Multi-color Bread & Fastening Clips

Made by Ling Xu

I intend to apply Andy Warhol’s multi-color printing skill on bread and fastening clips to reflect different eating habits or more generally, people’s pace of life

Created: September 7th, 2016



I plan to apply Andy Warhol’s multi-color printing skill on the fastening clips of Pepperidge Farm. The “loaf of bread” picture will also be mapped onto each clip. As it turns out that the colorful fastening clip from Pepperidge Farm on each bag of bread represents the production time during the week, I would like to expand this idea by using colorful clips to record date, or time.

By mapping varying pieces of bread onto each clip, I intend to ask the often- debated question that “whether we live to eat or eat to live”.



Inspired by Andy Warhol’s Campbell’s Soup Cans, I chose bread, my daily snack, and the colorful fastening clip of each bag of bread as the main objects in the work. Six rows of differently colored versions of bread& clip were made by imitating Warhol’s style in screenprints of Mao and Marilyn Monroe. If each row were viewed as a person, then the varying opacity from dark to light intends to convey temporal change and the decreasing pattern of the pieces of bread can be viewed as a presentation of one’s eating habit or more generally, pace of life.    



Andy Warhol’s Campbell’s Soup Cans challenges consumption and consumerism, but also surprises the audience by using daily commodities to create art. Therefore, I suppose that bread, an ordinary food, can also be used to express my ideas.

I came up with the idea about bread because I eat Pepperidge Farm bread, bought from the school convenience shop (Entropy), as snacks almost every day; and I started to collect the fastening clips on each bag of bread around a year ago as I was first attracted by the different colors of those clips; later, I find keeping those clips an interesting way to record time. Thus, as Warhol’s screenprints about Marilyn Monroe and Chairman Mao look very impressive with the help of contrast or discordant colors, I want to borrow his technique to see whether this expressive style can create any special effect on my topic about time and food.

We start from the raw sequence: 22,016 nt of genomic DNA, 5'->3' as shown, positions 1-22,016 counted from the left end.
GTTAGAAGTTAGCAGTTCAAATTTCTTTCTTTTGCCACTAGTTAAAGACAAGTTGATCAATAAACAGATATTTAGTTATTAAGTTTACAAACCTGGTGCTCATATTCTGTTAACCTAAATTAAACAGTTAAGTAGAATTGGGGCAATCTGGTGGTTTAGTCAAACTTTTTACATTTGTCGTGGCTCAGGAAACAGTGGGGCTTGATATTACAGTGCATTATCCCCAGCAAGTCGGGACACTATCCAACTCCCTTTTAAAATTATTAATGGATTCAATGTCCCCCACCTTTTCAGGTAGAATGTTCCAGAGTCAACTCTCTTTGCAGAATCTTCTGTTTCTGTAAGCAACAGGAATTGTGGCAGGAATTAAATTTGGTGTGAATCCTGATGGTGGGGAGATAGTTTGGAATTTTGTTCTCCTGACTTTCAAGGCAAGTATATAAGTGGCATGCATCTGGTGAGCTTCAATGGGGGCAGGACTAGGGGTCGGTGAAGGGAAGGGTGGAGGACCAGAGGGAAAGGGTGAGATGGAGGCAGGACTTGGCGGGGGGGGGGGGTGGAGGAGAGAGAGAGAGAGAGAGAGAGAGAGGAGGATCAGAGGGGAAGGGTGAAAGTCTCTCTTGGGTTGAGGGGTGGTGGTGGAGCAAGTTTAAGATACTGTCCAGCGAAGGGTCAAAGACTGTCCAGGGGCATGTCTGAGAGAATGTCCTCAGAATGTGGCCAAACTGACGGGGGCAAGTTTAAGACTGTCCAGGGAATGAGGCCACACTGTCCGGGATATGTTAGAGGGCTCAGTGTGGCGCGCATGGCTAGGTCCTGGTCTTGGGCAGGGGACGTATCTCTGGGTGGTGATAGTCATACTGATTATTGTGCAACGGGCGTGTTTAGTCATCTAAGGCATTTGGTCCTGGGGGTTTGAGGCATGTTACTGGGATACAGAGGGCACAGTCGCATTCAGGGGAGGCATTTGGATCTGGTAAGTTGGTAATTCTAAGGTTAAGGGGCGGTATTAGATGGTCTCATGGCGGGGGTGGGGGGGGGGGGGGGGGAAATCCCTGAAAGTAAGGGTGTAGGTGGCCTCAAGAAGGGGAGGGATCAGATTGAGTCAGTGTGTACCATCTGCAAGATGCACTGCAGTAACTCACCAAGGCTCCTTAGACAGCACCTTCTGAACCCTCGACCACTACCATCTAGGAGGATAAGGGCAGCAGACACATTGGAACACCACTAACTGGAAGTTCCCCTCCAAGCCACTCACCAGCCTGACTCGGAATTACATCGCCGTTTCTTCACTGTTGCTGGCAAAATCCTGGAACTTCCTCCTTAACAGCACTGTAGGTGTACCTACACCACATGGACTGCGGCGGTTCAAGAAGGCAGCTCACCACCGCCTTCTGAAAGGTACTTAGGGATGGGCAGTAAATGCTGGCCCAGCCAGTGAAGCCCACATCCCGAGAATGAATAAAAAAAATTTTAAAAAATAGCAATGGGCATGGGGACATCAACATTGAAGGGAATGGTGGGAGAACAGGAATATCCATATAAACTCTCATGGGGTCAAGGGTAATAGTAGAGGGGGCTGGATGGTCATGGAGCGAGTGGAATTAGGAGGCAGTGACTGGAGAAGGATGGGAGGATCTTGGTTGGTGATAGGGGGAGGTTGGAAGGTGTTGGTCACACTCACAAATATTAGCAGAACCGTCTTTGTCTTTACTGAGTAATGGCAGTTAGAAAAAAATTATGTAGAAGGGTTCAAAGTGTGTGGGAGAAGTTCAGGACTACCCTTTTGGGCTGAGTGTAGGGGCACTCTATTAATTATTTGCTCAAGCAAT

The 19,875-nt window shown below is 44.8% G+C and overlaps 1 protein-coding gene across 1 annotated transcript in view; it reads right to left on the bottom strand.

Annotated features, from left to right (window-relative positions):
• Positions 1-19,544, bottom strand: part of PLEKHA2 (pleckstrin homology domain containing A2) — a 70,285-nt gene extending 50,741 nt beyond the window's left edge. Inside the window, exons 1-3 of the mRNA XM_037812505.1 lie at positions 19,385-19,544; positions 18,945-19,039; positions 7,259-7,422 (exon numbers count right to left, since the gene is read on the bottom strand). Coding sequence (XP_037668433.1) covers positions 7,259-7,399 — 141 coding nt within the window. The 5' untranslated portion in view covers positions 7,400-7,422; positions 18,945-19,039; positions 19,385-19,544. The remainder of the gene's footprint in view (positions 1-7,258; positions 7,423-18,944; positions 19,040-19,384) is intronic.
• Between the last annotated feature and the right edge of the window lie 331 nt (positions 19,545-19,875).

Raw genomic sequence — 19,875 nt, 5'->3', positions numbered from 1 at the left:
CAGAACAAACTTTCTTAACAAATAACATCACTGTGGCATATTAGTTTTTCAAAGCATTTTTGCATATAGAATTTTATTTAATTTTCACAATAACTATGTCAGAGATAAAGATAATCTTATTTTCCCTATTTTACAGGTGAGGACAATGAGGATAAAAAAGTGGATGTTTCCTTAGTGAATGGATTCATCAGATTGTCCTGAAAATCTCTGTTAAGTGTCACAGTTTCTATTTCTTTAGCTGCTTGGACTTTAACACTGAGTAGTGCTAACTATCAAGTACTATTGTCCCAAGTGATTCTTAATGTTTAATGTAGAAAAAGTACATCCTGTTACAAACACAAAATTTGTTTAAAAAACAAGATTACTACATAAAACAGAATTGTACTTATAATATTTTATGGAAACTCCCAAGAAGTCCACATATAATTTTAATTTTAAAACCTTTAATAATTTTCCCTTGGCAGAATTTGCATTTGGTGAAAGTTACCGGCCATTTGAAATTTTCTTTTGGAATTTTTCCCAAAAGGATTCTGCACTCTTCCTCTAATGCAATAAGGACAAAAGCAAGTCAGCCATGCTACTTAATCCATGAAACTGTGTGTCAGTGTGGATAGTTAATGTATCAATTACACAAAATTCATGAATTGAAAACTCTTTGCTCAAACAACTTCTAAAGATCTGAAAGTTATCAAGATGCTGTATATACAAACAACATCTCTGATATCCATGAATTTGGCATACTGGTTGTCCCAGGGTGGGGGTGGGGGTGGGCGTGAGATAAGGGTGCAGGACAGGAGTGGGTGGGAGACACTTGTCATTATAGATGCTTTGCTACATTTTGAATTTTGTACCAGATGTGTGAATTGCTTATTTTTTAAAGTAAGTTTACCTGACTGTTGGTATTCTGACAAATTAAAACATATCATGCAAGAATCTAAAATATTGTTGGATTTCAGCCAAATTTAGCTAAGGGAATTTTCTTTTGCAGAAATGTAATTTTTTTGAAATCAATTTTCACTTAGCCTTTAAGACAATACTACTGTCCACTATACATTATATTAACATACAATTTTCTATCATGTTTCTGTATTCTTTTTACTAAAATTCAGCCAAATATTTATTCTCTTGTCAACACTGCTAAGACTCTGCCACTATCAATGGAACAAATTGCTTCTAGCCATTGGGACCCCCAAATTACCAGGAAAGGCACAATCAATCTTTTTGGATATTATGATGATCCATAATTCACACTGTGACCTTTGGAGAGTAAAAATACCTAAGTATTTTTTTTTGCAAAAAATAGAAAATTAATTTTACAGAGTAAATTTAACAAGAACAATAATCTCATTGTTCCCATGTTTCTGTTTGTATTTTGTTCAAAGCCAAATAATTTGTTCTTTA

I planned to take photos from the real bread at first, but as I always forgot to do that and for convenience, I just searched bread photos online and pre-processed them using Photoshop. Same for the fastening clip pictures.

After mapping the bread onto fastening clip, I picked one of the Mao screenprints and applied the color it used to mine. However, probably due to the simplicity of objects in my work (only three main parts—bread, clip and the background), the effect created by contrast colors are not as strong as expected. Therefore, I painted the upper part of the clip with straight brushes (2% spacing) in order to add some more stuff into the picture (these strokes come from the “graffiti-like scribbles” in Mao Full Suite and the hair part in Marilyn Monroe).